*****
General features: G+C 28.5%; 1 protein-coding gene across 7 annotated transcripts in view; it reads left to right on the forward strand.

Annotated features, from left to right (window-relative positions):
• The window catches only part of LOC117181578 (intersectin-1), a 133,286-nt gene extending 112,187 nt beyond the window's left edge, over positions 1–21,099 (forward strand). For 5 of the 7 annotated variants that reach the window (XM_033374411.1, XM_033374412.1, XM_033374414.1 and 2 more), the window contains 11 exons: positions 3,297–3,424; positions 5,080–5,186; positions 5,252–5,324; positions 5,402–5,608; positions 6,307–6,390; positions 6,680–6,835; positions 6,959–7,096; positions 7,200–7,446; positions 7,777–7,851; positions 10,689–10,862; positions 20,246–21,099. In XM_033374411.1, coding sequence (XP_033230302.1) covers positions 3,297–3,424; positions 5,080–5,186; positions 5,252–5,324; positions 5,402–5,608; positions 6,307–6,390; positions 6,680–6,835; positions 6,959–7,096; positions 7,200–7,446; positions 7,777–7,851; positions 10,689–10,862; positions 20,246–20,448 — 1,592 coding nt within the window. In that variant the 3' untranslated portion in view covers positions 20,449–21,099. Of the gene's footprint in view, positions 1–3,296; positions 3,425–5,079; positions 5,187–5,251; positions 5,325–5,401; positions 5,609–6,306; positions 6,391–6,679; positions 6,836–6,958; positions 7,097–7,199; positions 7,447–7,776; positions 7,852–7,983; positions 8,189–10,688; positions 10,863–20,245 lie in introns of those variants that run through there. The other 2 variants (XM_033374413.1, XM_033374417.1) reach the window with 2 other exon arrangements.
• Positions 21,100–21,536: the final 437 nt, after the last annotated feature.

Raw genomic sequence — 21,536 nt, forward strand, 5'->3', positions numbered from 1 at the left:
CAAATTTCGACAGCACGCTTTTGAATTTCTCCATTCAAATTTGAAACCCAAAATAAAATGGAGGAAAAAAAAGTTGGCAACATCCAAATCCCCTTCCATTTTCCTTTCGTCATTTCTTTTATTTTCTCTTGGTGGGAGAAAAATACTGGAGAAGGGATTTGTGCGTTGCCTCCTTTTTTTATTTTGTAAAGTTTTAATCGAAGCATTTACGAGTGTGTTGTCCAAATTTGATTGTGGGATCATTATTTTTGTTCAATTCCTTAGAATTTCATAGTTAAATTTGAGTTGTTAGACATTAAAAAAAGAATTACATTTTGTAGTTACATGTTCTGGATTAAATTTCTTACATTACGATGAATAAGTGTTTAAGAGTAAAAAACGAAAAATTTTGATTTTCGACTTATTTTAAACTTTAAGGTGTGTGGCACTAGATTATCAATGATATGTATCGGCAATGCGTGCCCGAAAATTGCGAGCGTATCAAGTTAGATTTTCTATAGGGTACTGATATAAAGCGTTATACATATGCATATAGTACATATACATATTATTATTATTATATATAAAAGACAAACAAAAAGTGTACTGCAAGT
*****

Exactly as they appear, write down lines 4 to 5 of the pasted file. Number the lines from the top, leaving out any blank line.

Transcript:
• Positions 21,100–21,536: the final 437 nt, after the last annotated feature.

Raw genomic sequence — 21,536 nt, forward strand, 5'->3', positions numbered from 1 at the left: